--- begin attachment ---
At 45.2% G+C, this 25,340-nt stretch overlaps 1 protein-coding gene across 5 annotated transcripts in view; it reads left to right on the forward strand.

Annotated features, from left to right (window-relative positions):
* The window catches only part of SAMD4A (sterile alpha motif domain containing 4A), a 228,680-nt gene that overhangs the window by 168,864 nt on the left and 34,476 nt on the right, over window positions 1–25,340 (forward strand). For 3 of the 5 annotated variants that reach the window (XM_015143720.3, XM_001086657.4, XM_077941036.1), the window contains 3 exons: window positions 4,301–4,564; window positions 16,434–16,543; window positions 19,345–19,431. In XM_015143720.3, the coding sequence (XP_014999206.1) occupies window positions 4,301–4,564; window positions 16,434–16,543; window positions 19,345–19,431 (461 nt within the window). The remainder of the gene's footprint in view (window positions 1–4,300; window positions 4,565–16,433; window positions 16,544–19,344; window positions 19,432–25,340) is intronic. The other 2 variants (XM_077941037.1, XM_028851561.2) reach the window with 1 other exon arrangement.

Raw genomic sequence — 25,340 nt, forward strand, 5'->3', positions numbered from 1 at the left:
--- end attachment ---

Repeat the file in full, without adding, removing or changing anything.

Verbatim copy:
At 45.2% G+C, this 25,340-nt stretch overlaps 1 protein-coding gene across 5 annotated transcripts in view; it reads left to right on the forward strand.

Annotated features, from left to right (window-relative positions):
* The window catches only part of SAMD4A (sterile alpha motif domain containing 4A), a 228,680-nt gene that overhangs the window by 168,864 nt on the left and 34,476 nt on the right, over window positions 1–25,340 (forward strand). For 3 of the 5 annotated variants that reach the window (XM_015143720.3, XM_001086657.4, XM_077941036.1), the window contains 3 exons: window positions 4,301–4,564; window positions 16,434–16,543; window positions 19,345–19,431. In XM_015143720.3, the coding sequence (XP_014999206.1) occupies window positions 4,301–4,564; window positions 16,434–16,543; window positions 19,345–19,431 (461 nt within the window). The remainder of the gene's footprint in view (window positions 1–4,300; window positions 4,565–16,433; window positions 16,544–19,344; window positions 19,432–25,340) is intronic. The other 2 variants (XM_077941037.1, XM_028851561.2) reach the window with 1 other exon arrangement.

Raw genomic sequence — 25,340 nt, forward strand, 5'->3', positions numbered from 1 at the left: